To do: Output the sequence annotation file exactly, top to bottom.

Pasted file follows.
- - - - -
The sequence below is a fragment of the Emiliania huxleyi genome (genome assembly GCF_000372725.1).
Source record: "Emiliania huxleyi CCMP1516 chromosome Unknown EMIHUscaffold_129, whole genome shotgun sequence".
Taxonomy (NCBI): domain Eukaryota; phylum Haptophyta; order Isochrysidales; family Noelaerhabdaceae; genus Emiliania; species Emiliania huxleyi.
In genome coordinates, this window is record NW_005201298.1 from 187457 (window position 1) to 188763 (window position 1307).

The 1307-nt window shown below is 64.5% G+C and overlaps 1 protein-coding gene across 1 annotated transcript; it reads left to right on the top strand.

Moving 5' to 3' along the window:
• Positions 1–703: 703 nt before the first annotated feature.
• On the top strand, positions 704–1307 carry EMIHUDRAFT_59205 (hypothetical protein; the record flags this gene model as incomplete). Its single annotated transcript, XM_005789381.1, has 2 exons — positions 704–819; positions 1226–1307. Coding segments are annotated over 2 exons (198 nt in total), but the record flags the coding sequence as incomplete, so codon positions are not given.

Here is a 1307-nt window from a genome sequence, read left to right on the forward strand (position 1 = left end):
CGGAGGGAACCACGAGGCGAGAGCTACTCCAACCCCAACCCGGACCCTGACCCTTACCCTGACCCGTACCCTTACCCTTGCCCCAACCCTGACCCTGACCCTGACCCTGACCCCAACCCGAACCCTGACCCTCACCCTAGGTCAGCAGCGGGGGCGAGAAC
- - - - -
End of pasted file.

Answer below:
The sequence below is a fragment of the Emiliania huxleyi genome (genome assembly GCF_000372725.1).
Source record: "Emiliania huxleyi CCMP1516 chromosome Unknown EMIHUscaffold_129, whole genome shotgun sequence".
Taxonomy (NCBI): domain Eukaryota; phylum Haptophyta; order Isochrysidales; family Noelaerhabdaceae; genus Emiliania; species Emiliania huxleyi.
In genome coordinates, this window is record NW_005201298.1 from 187457 (window position 1) to 188763 (window position 1307).

The 1307-nt window shown below is 64.5% G+C and overlaps 1 protein-coding gene across 1 annotated transcript; it reads left to right on the top strand.

Moving 5' to 3' along the window:
• Positions 1–703: 703 nt before the first annotated feature.
• On the top strand, positions 704–1307 carry EMIHUDRAFT_59205 (hypothetical protein; the record flags this gene model as incomplete). Its single annotated transcript, XM_005789381.1, has 2 exons — positions 704–819; positions 1226–1307. Coding segments are annotated over 2 exons (198 nt in total), but the record flags the coding sequence as incomplete, so codon positions are not given.

Here is a 1307-nt window from a genome sequence, read left to right on the forward strand (position 1 = left end):
CGGAGGGAACCACGAGGCGAGAGCTACTCCAACCCCAACCCGGACCCTGACCCTTACCCTGACCCGTACCCTTACCCTTGCCCCAACCCTGACCCTGACCCTGACCCTGACCCCAACCCGAACCCTGACCCTCACCCTAGGTCAGCAGCGGGGGCGAGAAC